Average of two child sex offences recorded by Herts police every day
An average of two sex offences targeting children and young people are recorded in Hertfordshire every day, according to new police figures.
Herts police data obtained by children’s charity the NSPCC shows that the number of child sex offences recorded by the force in 2016/17 rose to 771 – up by 16 per cent from the prevous year.
A total of 104 crimes were recorded in Hertfordshire against children aged 10 and under, with 16 of these crimes targeting children aged four or younger.
And three offences recorded in the county were against babies aged no older than one.
NSPCC chief executive Peter Wanless said: “This dramatic rise is extremely concerning and shows just how extensive child sexual abuse is.
“These abhorrent crimes can shatter a child’s life, leaving them to feel humiliated, depressed, or even suicidal. That is why it is crucial every single child who has endured abuse and needs support must get timely, thorough help so they can learn to rebuild their lives.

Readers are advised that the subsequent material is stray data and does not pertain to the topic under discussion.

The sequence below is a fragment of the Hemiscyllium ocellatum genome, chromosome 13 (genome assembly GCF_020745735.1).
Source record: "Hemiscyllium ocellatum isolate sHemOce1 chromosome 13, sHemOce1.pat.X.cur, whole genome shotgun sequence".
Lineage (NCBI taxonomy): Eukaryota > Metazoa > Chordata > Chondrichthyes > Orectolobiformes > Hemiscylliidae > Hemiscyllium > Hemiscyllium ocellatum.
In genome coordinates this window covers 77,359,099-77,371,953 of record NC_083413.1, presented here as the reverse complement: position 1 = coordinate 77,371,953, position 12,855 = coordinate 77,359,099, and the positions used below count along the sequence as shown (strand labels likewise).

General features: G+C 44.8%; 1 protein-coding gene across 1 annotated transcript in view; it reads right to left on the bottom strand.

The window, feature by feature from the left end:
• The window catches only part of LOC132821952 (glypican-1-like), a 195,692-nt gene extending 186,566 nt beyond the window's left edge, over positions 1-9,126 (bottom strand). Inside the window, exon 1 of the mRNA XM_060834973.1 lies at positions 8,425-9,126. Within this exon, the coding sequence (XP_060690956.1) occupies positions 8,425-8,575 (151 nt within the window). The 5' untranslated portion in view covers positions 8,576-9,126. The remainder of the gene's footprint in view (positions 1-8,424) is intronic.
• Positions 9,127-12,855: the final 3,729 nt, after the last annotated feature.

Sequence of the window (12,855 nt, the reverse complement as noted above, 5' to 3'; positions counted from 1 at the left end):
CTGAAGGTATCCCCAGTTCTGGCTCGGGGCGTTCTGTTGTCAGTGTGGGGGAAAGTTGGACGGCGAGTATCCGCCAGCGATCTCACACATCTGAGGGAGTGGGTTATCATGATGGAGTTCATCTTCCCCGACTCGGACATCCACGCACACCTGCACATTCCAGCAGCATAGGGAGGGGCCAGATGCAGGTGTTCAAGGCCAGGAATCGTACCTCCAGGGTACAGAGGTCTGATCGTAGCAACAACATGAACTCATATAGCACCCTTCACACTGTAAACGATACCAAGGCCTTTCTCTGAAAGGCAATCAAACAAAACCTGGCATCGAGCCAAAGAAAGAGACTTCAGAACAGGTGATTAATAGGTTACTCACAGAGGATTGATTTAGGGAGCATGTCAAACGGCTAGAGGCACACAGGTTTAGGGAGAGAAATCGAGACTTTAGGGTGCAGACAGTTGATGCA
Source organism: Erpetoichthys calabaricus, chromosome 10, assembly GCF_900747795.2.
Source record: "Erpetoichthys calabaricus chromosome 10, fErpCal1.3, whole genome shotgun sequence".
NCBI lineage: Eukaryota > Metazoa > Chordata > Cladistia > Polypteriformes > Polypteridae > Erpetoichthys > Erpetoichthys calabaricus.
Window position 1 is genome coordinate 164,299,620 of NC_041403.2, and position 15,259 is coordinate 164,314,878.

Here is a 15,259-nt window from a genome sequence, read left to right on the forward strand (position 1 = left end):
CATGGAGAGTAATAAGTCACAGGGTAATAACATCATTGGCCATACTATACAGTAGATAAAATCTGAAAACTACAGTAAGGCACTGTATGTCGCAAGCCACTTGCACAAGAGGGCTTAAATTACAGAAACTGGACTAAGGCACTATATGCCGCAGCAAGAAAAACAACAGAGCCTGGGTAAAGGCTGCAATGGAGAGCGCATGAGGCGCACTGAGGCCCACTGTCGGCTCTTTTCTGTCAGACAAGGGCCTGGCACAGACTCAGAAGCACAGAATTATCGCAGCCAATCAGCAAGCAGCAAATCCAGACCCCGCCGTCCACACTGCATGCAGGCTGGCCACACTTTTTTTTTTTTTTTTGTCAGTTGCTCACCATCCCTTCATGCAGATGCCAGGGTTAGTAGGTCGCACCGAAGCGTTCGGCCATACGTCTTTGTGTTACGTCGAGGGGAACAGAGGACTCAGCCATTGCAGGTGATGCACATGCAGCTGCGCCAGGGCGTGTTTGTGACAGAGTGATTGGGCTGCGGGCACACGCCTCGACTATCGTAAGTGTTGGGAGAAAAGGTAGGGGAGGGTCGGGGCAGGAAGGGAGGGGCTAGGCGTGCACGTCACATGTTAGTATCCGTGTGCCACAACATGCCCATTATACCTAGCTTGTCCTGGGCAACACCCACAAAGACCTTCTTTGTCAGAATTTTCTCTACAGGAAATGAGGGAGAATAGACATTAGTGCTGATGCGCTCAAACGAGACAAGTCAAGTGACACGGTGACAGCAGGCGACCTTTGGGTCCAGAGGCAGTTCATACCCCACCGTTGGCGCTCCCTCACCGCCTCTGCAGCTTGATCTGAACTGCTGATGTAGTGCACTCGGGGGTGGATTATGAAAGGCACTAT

“These new figures suggest the police are making real progress in how they investigate sex offences against children.
“To help them tackle the issue going forward, we must ensure the police are equipped to work with other agencies and provide ongoing support and training to officers on the front line.”
In neighbouring Bedfordshire, there were 400 sex crimes recorded in 2016/17 – a drop from 514 the previous year – though a higher proportion targeted younger children. There were 138 sex crimes recorded by the Bedfordshire force in which the victims were aged 10 and under, and 37 in which the victim was aged four or younger.
Across the UK, the number of child sex offences recorded was a record 64,667 last year, up 15 per cent on the previous year, with an crime recorded every eight minutes on average.
One in 10 of these offences were flagged as having an online element, a rise of 59 per cent on the preious year.
The NSPCC emphasises that the true number of sex offences against children is unknown, as victims may not come forward out of fear or embarrassment, or perhaps not even realise they have been abused.
The charity’s Speak out, Stay safe programme, which visits primary schools across the UK, reached more than 37,600 children in Hertfordshire last year.